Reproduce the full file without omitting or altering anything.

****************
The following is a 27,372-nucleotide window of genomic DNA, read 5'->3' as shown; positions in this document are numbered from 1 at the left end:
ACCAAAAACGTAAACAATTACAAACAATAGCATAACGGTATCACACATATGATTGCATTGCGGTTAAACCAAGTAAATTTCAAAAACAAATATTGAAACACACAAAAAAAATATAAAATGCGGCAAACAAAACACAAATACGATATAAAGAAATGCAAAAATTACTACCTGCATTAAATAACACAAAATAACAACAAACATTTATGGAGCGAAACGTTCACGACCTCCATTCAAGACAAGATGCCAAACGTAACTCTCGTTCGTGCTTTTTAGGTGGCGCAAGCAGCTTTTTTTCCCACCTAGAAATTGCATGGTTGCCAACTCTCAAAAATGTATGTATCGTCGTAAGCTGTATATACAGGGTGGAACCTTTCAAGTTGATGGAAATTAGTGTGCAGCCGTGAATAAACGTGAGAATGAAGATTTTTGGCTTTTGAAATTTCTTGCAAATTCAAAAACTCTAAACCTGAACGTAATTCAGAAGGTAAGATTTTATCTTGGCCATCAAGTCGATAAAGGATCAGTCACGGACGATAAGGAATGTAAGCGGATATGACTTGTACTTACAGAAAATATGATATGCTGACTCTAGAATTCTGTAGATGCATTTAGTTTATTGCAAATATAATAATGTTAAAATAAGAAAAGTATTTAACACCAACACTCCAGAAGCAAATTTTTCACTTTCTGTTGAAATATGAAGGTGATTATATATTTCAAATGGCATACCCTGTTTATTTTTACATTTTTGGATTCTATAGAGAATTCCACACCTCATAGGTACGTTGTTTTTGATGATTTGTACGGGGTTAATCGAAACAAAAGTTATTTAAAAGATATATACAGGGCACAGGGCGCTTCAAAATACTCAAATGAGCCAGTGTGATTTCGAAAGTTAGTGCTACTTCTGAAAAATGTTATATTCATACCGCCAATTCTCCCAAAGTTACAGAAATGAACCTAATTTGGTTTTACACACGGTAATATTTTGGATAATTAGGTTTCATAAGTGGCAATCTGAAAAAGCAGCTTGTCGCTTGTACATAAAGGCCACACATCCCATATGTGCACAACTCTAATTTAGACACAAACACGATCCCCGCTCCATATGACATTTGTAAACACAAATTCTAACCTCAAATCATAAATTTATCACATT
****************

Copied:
The following is a 27,372-nucleotide window of genomic DNA, read 5'->3' as shown; positions in this document are numbered from 1 at the left end:
ACCAAAAACGTAAACAATTACAAACAATAGCATAACGGTATCACACATATGATTGCATTGCGGTTAAACCAAGTAAATTTCAAAAACAAATATTGAAACACACAAAAAAAATATAAAATGCGGCAAACAAAACACAAATACGATATAAAGAAATGCAAAAATTACTACCTGCATTAAATAACACAAAATAACAACAAACATTTATGGAGCGAAACGTTCACGACCTCCATTCAAGACAAGATGCCAAACGTAACTCTCGTTCGTGCTTTTTAGGTGGCGCAAGCAGCTTTTTTTCCCACCTAGAAATTGCATGGTTGCCAACTCTCAAAAATGTATGTATCGTCGTAAGCTGTATATACAGGGTGGAACCTTTCAAGTTGATGGAAATTAGTGTGCAGCCGTGAATAAACGTGAGAATGAAGATTTTTGGCTTTTGAAATTTCTTGCAAATTCAAAAACTCTAAACCTGAACGTAATTCAGAAGGTAAGATTTTATCTTGGCCATCAAGTCGATAAAGGATCAGTCACGGACGATAAGGAATGTAAGCGGATATGACTTGTACTTACAGAAAATATGATATGCTGACTCTAGAATTCTGTAGATGCATTTAGTTTATTGCAAATATAATAATGTTAAAATAAGAAAAGTATTTAACACCAACACTCCAGAAGCAAATTTTTCACTTTCTGTTGAAATATGAAGGTGATTATATATTTCAAATGGCATACCCTGTTTATTTTTACATTTTTGGATTCTATAGAGAATTCCACACCTCATAGGTACGTTGTTTTTGATGATTTGTACGGGGTTAATCGAAACAAAAGTTATTTAAAAGATATATACAGGGCACAGGGCGCTTCAAAATACTCAAATGAGCCAGTGTGATTTCGAAAGTTAGTGCTACTTCTGAAAAATGTTATATTCATACCGCCAATTCTCCCAAAGTTACAGAAATGAACCTAATTTGGTTTTACACACGGTAATATTTTGGATAATTAGGTTTCATAAGTGGCAATCTGAAAAAGCAGCTTGTCGCTTGTACATAAAGGCCACACATCCCATATGTGCACAACTCTAATTTAGACACAAACACGATCCCCGCTCCATATGACATTTGTAAACACAAATTCTAACCTCAAATCATAAATTTATCACATT